3. Naval stores statistics.-Tight supplies and relatively high prices of rosin dominated the naval stores situation during the past year and continued the interest in the supply picture reflected in the monthly naval stores report. The annual naval stores report, issued at the end of the crop year, brought together a summary of monthly production, stocks at all locations, consumption by industries, and related data. Both the monthly and annual reports were widely used and many requests to be placed on the mailing list were received. Several of the larger producers and consumers of naval stores were contacted this year relative to ways and means of compiling reports on actual end uses of rosin.

4. Inauguration of weekly tomato reports in Florida and Texas.-A weekly report covering acreage planted and acreage remaining for harvest in Florida and early spring tomato acreage in Texas was started in late calendar year 1960. The report was based on an enumeration of growers to obtain the acreage planted by weeks. Information on progress of harvest was also included in the report starting in March. Comments on the progress of planting, development of the crop, and progress of harvest were also included in the report. Data were collected by weeks, summarized on the following Monday, and released at 3 p.m. on Tuesday simultaneously by the offices in Austin, Tex., Orlando, Fla., and Washington, D.C. Speed in releasing this type of data is of utmost importance.

5. Poultry slaughter report.—The monthly poultry slaughter report was expanded during fiscal year 1961. Monthly data on average weight per bird by class of poultry inspected and a breakdown of pounds certified between iced and frozen were included in the May 3, 1961, and subsequent reports. Data for all classes of poultry inspected were also included by regions and selected States on average weight per bird, pounds, and percent of poultry condemned (post mortem), and number of birds condemned by cause.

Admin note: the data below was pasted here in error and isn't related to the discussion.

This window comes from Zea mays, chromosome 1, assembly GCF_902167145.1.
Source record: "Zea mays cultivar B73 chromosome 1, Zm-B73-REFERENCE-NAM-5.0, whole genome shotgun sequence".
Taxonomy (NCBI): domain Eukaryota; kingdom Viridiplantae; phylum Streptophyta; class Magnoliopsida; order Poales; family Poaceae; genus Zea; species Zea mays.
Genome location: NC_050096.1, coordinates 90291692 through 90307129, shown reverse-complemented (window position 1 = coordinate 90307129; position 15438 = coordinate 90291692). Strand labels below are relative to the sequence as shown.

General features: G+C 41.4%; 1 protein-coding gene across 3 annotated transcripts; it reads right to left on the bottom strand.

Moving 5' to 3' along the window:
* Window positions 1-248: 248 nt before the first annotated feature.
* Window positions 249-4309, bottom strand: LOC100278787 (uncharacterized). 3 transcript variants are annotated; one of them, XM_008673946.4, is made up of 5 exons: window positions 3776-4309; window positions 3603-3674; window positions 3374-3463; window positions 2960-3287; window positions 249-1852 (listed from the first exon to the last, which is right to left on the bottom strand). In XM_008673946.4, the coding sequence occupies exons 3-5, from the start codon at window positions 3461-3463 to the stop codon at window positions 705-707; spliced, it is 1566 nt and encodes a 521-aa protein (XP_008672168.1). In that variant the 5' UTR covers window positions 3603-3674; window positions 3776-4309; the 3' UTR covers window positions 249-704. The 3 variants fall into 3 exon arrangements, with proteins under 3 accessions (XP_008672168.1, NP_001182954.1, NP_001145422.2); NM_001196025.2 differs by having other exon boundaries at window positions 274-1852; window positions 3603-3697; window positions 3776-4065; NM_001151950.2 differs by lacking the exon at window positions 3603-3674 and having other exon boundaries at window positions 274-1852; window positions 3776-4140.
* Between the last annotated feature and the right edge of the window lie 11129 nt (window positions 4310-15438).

6. Sheep and lambs on feed.-Funds were redirected during the past fiscal year for expansion of the sheep-on-feed program in seven States to include November 1 and March 1 reports and to make the January 1 report more comprehensive. The States involved are Iowa, South Dakota, Nebraska, Kansas, Texas, Colorado, and California. Data for this expanded program were collected and published starting with November 1, 1960.

7. Lamb crop.-In conjunction with the expanded sheep-and-lambs-on-feed program the following changes were made in the lamb program: A report on lambs saved during the previous year was issued in February. The March 1 early lamb situation report was included with the March 1 sheep-on-feed report and numerical estimates of the early lamb crops were shown for Kansas, Texas, and California. This is the first time actual estimates of the numbers of early lambs have been published. The May 1 early lamb situation report was discontinued.

8. Changes in classification of pork items.—Through industrywide meetings and discussions, a statistical reporting arrangement was adopted to provide the meatpacking industry with more detailed and useful information on certain pork cuts in storage. The new classifications provided marketers with monthly data on the quantities of loins, jowls, butts, spareribs, and frozen pork trimmings held under refrigeration each month. In addition, data were gathered delineating between canned hams and other canned meats. Heretofore, these two canned items were combined.

9. Preparation of material for proposed prices paid bulletin.-A series of bulletins showing estimates of prices paid by farmers for consumer goods, production goods, and services has been proposed for publication. The first bulletin of the series relates to U.S. average prices for the years 1910-60 for commodities and services included in the parity index. Considerable progress was made during the past year in preparing tables of U.S. average prices.